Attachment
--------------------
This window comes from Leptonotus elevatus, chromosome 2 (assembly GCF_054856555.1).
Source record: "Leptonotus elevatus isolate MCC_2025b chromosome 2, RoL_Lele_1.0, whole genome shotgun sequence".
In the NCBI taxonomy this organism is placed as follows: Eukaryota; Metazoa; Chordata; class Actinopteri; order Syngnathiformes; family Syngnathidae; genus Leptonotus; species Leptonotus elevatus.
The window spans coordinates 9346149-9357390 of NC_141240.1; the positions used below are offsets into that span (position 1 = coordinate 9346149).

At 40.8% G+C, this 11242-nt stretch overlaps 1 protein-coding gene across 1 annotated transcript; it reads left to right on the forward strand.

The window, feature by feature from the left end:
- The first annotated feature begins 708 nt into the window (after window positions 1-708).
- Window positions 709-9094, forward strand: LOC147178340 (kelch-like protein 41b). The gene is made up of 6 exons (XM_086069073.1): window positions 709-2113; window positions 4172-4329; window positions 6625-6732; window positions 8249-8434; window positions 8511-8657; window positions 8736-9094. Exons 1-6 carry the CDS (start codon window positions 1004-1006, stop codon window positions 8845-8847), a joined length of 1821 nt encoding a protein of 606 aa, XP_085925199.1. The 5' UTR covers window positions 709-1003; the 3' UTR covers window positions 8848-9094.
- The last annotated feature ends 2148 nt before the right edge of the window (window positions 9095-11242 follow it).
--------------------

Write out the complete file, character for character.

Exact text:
This window comes from Leptonotus elevatus, chromosome 2 (assembly GCF_054856555.1).
Source record: "Leptonotus elevatus isolate MCC_2025b chromosome 2, RoL_Lele_1.0, whole genome shotgun sequence".
In the NCBI taxonomy this organism is placed as follows: Eukaryota; Metazoa; Chordata; class Actinopteri; order Syngnathiformes; family Syngnathidae; genus Leptonotus; species Leptonotus elevatus.
The window spans coordinates 9346149-9357390 of NC_141240.1; the positions used below are offsets into that span (position 1 = coordinate 9346149).

At 40.8% G+C, this 11242-nt stretch overlaps 1 protein-coding gene across 1 annotated transcript; it reads left to right on the forward strand.

The window, feature by feature from the left end:
- The first annotated feature begins 708 nt into the window (after window positions 1-708).
- Window positions 709-9094, forward strand: LOC147178340 (kelch-like protein 41b). The gene is made up of 6 exons (XM_086069073.1): window positions 709-2113; window positions 4172-4329; window positions 6625-6732; window positions 8249-8434; window positions 8511-8657; window positions 8736-9094. Exons 1-6 carry the CDS (start codon window positions 1004-1006, stop codon window positions 8845-8847), a joined length of 1821 nt encoding a protein of 606 aa, XP_085925199.1. The 5' UTR covers window positions 709-1003; the 3' UTR covers window positions 8848-9094.
- The last annotated feature ends 2148 nt before the right edge of the window (window positions 9095-11242 follow it).